"One of the things you sometimes see with activity like this is sometimes it is the beginning of signals of a corporate campaign," said Kevin Elliott, a senior vice president in charge of the labor practice at the public relations firm Hill & Knowlton.
Through corporate campaigns, he said, unions seek "to injure the reputation of the employer" as a means of pressuring them to allow unionization.
"The union squeezes the employer," Elliott said. "The employer says 'What do we have to do make this stop.' The union says, 'Give us more flexibility with organizing your workers.'"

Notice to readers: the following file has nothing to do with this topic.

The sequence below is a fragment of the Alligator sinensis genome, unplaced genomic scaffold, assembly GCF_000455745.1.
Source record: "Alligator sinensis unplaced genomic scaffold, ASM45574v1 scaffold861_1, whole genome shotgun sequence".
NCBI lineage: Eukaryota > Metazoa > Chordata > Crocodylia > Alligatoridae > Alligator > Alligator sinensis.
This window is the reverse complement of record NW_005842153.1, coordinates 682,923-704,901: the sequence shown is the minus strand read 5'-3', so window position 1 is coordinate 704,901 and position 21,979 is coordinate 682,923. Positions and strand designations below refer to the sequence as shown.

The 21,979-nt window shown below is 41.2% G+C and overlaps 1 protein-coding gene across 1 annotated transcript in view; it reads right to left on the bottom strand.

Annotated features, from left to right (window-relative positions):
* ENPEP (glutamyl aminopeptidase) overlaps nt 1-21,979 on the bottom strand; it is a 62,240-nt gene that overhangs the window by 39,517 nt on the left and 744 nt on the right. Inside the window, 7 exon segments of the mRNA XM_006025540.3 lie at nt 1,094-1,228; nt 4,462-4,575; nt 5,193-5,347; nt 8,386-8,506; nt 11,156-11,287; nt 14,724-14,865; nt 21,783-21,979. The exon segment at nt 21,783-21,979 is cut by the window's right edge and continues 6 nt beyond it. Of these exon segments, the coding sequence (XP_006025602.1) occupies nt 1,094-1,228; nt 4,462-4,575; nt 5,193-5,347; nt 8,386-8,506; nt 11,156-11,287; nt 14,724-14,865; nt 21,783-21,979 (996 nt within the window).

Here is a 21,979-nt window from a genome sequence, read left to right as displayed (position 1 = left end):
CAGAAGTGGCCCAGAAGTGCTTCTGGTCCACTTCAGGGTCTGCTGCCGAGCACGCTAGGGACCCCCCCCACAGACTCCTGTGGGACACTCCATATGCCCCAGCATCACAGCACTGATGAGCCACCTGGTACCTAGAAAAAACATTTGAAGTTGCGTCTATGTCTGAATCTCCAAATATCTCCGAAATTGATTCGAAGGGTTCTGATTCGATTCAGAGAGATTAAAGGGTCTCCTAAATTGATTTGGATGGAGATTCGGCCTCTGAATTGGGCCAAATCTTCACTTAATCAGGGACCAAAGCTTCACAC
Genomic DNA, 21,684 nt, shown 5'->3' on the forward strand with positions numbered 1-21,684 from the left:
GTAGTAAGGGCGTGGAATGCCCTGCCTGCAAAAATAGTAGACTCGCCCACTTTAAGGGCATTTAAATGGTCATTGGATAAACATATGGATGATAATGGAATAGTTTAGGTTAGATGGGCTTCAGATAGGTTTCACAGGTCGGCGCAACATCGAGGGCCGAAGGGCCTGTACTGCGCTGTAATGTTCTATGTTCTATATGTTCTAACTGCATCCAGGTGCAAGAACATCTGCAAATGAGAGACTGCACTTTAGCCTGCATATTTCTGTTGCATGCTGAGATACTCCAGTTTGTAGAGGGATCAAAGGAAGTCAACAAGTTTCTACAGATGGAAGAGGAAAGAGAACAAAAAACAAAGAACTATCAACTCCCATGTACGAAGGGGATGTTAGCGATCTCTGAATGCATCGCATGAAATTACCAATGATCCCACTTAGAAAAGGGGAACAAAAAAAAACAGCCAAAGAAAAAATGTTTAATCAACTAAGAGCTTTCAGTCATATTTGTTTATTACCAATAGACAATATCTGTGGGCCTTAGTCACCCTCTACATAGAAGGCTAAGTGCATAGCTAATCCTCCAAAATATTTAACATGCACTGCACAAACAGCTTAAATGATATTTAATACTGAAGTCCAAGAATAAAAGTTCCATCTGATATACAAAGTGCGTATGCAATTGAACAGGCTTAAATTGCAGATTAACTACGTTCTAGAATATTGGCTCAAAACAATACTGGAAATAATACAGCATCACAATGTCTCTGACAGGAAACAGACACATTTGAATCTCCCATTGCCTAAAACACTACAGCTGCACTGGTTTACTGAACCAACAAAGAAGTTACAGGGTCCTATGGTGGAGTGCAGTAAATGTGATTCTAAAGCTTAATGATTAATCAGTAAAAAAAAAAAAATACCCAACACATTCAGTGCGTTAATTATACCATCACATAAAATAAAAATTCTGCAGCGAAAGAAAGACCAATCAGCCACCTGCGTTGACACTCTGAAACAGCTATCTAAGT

Elliott said that while that's not something he sees happening with unions and banks right now, employers always have to be on guard for it. Banks may have to decide whether unions are, indeed, seeking to organize their employees or are just seeking to gain attention for their causes.
"If it's the former, you'd better get serious (and) make sure you're not going to be vulnerable," he said. "If it's the latter, then it is what it is."